Physical and art therapy businesses and an accessory to prevent damage to cell phone
charging ports and cords took the top prizes as a record number of high school students
participated in Trine University’s annual Innovation Challenge competition.
Held Feb. 9 on the Trine campus and presented by Trine innovation 1 and Fifth Third
Bank, this year’s contest included projects by 53 students.
For the first time, the business division of the contest ended in a tie, with Eleanor
Young of St. Johns High School in St. Johns, Michigan, and Litzy Munoz of Lakeland
High School in LaGrange, Indiana, each receiving a $750 prize.
Young’s business concept, “Advanced Physical Therapy for Athletes,” is an athlete-focused
holistic physical therapy clinic to be located in Northwest Michigan. Young, who plans
to attend Trine and complete a program in the university’s pre-physical therapy track,
noted that of 22 physical therapy practices in that area, only one is dedicated to
athletes, and none apply a holistic approach.
“Palate de Amor,” Munoz’ concept, is an art therapy venue in LaGrange, Indiana, designed
to benefit the mental health of its customers and help the environment by utilizing
wood, ceramics, recycled materials and pottery from Mexico. Munoz also plans to attend
Trine and major in psychology.
“Amos and Samuel Kafe,” a coffee shop concept by Luci Cook of Lakeland High School,
received honorable mention. The drive-through shop in LaGrange, Indiana, would serve
Haitian coffee, with proceeds going to fight child slavery in Haiti.
Starr Dust, a student at Career Academy of South Bend, won the $1,000 first prize
in the technology division for “Bent Be Gone,” a phone accessory that attaches to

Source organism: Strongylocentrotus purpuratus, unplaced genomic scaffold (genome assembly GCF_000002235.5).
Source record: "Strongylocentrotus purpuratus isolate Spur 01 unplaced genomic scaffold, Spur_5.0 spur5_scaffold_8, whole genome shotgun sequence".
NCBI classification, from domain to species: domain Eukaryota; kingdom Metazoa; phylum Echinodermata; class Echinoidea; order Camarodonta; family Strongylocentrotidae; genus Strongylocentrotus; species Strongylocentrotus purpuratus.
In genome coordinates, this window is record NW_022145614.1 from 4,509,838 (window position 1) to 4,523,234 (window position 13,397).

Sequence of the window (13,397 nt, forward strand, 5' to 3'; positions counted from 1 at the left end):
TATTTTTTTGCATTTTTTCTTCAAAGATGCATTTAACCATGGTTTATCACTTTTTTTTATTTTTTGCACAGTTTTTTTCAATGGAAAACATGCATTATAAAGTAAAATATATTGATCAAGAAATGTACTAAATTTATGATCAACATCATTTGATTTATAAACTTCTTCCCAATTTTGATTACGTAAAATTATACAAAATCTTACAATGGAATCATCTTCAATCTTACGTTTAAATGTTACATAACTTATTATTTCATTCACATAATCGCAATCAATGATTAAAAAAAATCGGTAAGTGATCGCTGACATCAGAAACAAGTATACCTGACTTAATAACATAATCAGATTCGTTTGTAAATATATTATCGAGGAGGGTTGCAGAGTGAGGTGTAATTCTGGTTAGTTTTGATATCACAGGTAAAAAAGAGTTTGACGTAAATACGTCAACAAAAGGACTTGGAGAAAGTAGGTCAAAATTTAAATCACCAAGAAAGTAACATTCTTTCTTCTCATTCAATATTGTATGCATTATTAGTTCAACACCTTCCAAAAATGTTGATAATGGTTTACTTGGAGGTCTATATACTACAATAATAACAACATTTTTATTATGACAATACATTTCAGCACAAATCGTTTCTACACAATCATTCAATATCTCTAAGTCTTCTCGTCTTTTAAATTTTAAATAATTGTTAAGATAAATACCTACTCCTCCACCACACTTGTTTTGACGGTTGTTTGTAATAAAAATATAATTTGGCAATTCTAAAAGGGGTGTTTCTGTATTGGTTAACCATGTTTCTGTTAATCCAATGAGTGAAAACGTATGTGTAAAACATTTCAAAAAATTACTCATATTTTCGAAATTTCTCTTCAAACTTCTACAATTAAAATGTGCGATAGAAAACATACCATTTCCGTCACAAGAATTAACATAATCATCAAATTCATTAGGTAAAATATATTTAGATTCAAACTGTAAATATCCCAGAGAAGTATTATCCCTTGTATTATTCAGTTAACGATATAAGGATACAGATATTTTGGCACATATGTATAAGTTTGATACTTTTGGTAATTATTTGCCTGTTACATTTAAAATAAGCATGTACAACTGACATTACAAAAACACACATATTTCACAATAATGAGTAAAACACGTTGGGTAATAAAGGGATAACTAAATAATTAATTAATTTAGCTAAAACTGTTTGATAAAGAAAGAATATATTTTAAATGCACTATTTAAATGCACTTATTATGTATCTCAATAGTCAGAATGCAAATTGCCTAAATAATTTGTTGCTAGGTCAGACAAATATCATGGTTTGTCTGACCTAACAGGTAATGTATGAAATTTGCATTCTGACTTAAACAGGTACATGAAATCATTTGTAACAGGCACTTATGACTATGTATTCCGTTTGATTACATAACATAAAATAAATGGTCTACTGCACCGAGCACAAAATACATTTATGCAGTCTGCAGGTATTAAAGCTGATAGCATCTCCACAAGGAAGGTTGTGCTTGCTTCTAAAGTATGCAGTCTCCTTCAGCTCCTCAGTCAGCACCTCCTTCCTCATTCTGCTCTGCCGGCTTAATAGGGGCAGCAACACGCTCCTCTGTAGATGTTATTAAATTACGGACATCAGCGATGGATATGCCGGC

the charge port of a cell phone and prevents the charging cord from being bent, which
can damage the cord and the port.
The $500 second prize went to Connor Wueller, a student at DeKalb High School in Waterloo,
Indiana, for “Auto Brights,” a device for older vehicles that would automatically
dim bright headlights when an oncoming vehicle approaches or when entering a well-lit
Event judges were Deb Richard, chair of Trine’s Ketner School of Business; John Milner,
assistant vice president and regional manager for Fifth Third Bank; Joshua Wenning,
Ph.D., executive director, Region 8 Educational Service Center; Mike Gorman, president,
21st Century Edtech, LLC; and David Corcoran, entrepreneur.
Trine University’s Innovation Challenge provides cash prizes to top business and technology
ideas, with awards funded by a gift from Fifth Third Bank, Greater Indiana. This year
marked the first time the high school competition was held separately from the college
and community competition.
Entries will be accepted through March 10 for the college and community event, with
finalists presenting their projects to judges on March 24.
About Fifth Third Bank
Fifth Third Bancorp is a diversified financial services company headquartered in Cincinnati,
Ohio. The Company has $141 billion in assets and operates 1,254 full-service Banking
Centers, including 95 Bank Mart® locations, most open seven days a week, inside select
grocery stores and 2,639 ATMs in Ohio, Kentucky, Indiana, Michigan, Illinois, Florida,
Tennessee, West Virginia, Pennsylvania, Missouri, Georgia and North Carolina. Fifth
Third operates four main businesses: Commercial Banking, Branch Banking, Consumer
Lending, and Investment Advisors. Fifth Third also has a 18.3% interest in Vantiv
Holding, LLC. Fifth Third is among the largest money managers in the Midwest and,
as of December 30, 2015, had $297 billion in assets under care, of which it managed
$26 billion for individuals, corporations and not-for-profit organizations. Investor
information and press releases can be viewed at www.53.com. Fifth Third's common stock
is traded on the NASDAQ® Global Select Market under the symbol "FITB." Fifth Third
Bank was established in 1858. Member FDIC.